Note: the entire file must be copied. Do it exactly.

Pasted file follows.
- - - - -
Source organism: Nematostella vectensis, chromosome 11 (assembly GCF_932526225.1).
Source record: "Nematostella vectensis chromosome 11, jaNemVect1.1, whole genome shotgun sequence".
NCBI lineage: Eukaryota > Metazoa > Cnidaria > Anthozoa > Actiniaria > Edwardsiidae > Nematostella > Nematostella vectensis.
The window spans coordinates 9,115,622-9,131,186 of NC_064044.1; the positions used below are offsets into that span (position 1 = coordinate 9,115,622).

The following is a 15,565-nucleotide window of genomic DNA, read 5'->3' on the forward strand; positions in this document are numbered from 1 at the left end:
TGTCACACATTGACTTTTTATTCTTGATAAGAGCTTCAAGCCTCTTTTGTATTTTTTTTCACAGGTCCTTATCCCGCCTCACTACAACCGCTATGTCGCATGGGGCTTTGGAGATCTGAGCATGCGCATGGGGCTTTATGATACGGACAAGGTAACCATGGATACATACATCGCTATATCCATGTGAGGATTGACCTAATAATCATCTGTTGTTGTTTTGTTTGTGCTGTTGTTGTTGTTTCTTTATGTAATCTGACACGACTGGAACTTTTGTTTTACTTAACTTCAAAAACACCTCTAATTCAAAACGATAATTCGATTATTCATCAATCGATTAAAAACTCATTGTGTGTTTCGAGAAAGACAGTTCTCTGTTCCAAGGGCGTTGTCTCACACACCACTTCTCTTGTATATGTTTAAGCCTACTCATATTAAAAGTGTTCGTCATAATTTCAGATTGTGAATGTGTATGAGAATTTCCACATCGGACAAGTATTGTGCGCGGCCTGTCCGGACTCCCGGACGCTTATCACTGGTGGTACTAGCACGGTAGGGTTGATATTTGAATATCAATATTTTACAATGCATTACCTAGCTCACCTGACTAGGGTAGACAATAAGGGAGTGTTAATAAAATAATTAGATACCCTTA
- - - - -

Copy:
Source organism: Nematostella vectensis, chromosome 11 (assembly GCF_932526225.1).
Source record: "Nematostella vectensis chromosome 11, jaNemVect1.1, whole genome shotgun sequence".
NCBI lineage: Eukaryota > Metazoa > Cnidaria > Anthozoa > Actiniaria > Edwardsiidae > Nematostella > Nematostella vectensis.
The window spans coordinates 9,115,622-9,131,186 of NC_064044.1; the positions used below are offsets into that span (position 1 = coordinate 9,115,622).

The following is a 15,565-nucleotide window of genomic DNA, read 5'->3' on the forward strand; positions in this document are numbered from 1 at the left end:
TGTCACACATTGACTTTTTATTCTTGATAAGAGCTTCAAGCCTCTTTTGTATTTTTTTTCACAGGTCCTTATCCCGCCTCACTACAACCGCTATGTCGCATGGGGCTTTGGAGATCTGAGCATGCGCATGGGGCTTTATGATACGGACAAGGTAACCATGGATACATACATCGCTATATCCATGTGAGGATTGACCTAATAATCATCTGTTGTTGTTTTGTTTGTGCTGTTGTTGTTGTTTCTTTATGTAATCTGACACGACTGGAACTTTTGTTTTACTTAACTTCAAAAACACCTCTAATTCAAAACGATAATTCGATTATTCATCAATCGATTAAAAACTCATTGTGTGTTTCGAGAAAGACAGTTCTCTGTTCCAAGGGCGTTGTCTCACACACCACTTCTCTTGTATATGTTTAAGCCTACTCATATTAAAAGTGTTCGTCATAATTTCAGATTGTGAATGTGTATGAGAATTTCCACATCGGACAAGTATTGTGCGCGGCCTGTCCGGACTCCCGGACGCTTATCACTGGTGGTACTAGCACGGTAGGGTTGATATTTGAATATCAATATTTTACAATGCATTACCTAGCTCACCTGACTAGGGTAGACAATAAGGGAGTGTTAATAAAATAATTAGATACCCTTA